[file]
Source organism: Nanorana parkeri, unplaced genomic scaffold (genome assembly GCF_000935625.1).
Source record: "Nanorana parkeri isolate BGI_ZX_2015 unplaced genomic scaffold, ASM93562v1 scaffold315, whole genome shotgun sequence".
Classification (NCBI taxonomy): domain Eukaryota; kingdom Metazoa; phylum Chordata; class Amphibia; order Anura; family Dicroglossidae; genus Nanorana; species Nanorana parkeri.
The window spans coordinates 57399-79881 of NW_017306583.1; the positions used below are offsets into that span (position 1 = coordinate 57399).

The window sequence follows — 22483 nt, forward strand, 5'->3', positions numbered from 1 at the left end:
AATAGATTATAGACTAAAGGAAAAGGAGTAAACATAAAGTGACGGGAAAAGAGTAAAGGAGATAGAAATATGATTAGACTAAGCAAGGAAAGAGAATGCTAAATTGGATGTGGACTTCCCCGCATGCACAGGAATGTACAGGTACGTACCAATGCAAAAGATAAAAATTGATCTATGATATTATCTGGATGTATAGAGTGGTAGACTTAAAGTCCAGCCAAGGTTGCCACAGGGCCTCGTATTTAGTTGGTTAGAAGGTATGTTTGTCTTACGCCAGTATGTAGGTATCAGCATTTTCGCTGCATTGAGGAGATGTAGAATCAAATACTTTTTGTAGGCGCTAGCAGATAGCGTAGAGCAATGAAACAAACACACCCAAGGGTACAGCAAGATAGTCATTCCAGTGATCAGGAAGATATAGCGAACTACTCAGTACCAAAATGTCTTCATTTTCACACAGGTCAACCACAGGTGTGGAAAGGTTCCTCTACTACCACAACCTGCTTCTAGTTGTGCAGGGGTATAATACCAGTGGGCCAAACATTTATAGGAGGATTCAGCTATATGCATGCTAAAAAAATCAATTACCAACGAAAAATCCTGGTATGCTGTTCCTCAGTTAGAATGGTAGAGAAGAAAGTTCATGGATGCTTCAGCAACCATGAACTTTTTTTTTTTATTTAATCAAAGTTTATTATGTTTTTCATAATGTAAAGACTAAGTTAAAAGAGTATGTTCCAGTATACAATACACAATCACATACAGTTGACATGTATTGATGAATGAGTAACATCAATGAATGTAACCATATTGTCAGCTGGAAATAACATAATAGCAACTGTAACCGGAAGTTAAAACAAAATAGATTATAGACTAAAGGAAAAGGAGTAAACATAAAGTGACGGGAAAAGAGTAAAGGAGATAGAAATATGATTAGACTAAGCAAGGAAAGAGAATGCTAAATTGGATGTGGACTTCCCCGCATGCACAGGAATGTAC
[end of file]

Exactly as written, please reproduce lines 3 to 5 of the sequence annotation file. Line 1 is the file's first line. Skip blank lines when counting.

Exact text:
Classification (NCBI taxonomy): domain Eukaryota; kingdom Metazoa; phylum Chordata; class Amphibia; order Anura; family Dicroglossidae; genus Nanorana; species Nanorana parkeri.
The window spans coordinates 57399-79881 of NW_017306583.1; the positions used below are offsets into that span (position 1 = coordinate 57399).

The window sequence follows — 22483 nt, forward strand, 5'->3', positions numbered from 1 at the left end: